Health & Safety

Construction and demolition work is inherently dangerous, and despite many improvements to the management of health and safety in the industry, accidents still happen. The factors that influence the occurrence and outcome of a construction or demolition site accident can be associated with both the design and planning of the works and the way the works are executed.

Failures relating to the design and construction of a building can also cause harm to building users or the public after a project is complete.  For example, errors or omissions can result in: missing or inadequate guardrails, unsafe windows or glazing, trip hazards, the risk of falling objects or even structural collapse.

Our experts include Civil Engineers and Architects that have experience in both the design stage of projects and the on-site supervision of construction. They are well versed in the relevant health and safety regulations including the Construction (Design and Management) Regulations (CDM).  We have investigated a wide range of incidents involving personal injuries and fatalities that have occurred during construction, use and demolition of a building or structure.

Further information on specific types of incidents that relate to health and safety in the built environment can be found under the following topics: construction injuries, noise and vibration injuries, lifting operations, slips and trips and falls from height.

WHY APPOINT A FORENSIC INVESTIGATOR?

Our investigators will help you to understand the cause of the incident, what factors contributed to it, and what could have been done to avoid it.  We can also advise on the nature and extent of any shortcomings in the actions of the parties involved in the incident.

HOW DOES HAWKINS INVESTIGATE HEALTH & SAFETY INCIDENTS?

Our engineers and
architects have the skills and knowledge to be able to conduct a detailed,
critical review of important documentation including: design drawings, specifications, method statements, and risk assessments.  We also conduct a forensic examination of the incident location and interview witnesses or review witness statements. 

Related areas of expertise

Construction Injuries

Construction continues to be the most dangerous industry in the UK, with one worker being killed and 300 seriously injured on UK construction sites every week in 2020/21. This is despite concerted efforts to tighten regulations and increase punitive action.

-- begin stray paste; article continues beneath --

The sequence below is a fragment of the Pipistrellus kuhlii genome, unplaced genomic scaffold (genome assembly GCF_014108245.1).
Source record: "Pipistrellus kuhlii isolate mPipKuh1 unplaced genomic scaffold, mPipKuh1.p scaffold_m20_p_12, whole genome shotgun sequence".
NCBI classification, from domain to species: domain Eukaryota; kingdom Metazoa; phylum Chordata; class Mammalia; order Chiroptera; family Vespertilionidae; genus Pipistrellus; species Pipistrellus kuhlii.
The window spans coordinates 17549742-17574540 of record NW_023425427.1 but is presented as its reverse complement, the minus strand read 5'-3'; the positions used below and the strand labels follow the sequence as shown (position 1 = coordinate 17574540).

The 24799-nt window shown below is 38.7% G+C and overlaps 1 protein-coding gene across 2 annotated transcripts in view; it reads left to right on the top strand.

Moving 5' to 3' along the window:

Noise & Vibration Injuries

While the field of acoustics and vibration engineering might seem a narrow one, the number of issues that might arise as a result of failing to consider it is large. Our experts offer both general consulting services as well as forensic and expert witness services relating to the following:

Slips & Trips

Even cursory scrutiny of published accident statistics will show that slips, trips and falls are responsible for more workplace injuries than any other accident type, with tens of thousands of pedestrian falls reported to HSE in the UK each year. Elsewhere, the rates of such incidents are very high, regardless of the geography. In workplace areas, approximately one third of all reported injuries are the result of slips, trips or falls, and the incidence is also routinely high in commercial and domestic settings.

Falls from Height

Data from the Health and Safety Executive shows that falls from height were responsible for approximately 25% of the work-related fatalities across 2020 and 2021, and that incidents involving falls from height were the most common cause of workplace fatalities.

Related Insights

One might think that in today’s Health and Safety conscious society there would be universal support for the wearing of cycle helmets. However, amongst the cycling community, opinion remains sharply divided on the issue of making helmet use mandatory. Advocates for the wearing of cycle helmets have rider safety as their primary concern, but critics claim that making helmet use compulsory will discourage people from cycling, meaning that those who choose not to would miss out on the health benefits that regular cycling can offer.
The process of turning mechanical energy into electrical power is pretty fascinating. You may remember turning a magnet near a coil and seeing a light bulb illuminate at school? In practice, power generation in the real world is fairly similar; an electromagnet is spun by a turbine (through wind, water, steam or a combustion engine) and power is produced. In practice, this electro-magnet may be over 100 tonnes, spinning at 3000 times a minute within a stationary coil weighing hundreds of tonnes. The largest generators being manufactured at the moment are rated in excess of 1.5 GW (gigawatts, or billion watts – enough to power three million UK homes). Whether being driven by wind, water steam or gas turbines, all generators are made of the same parts.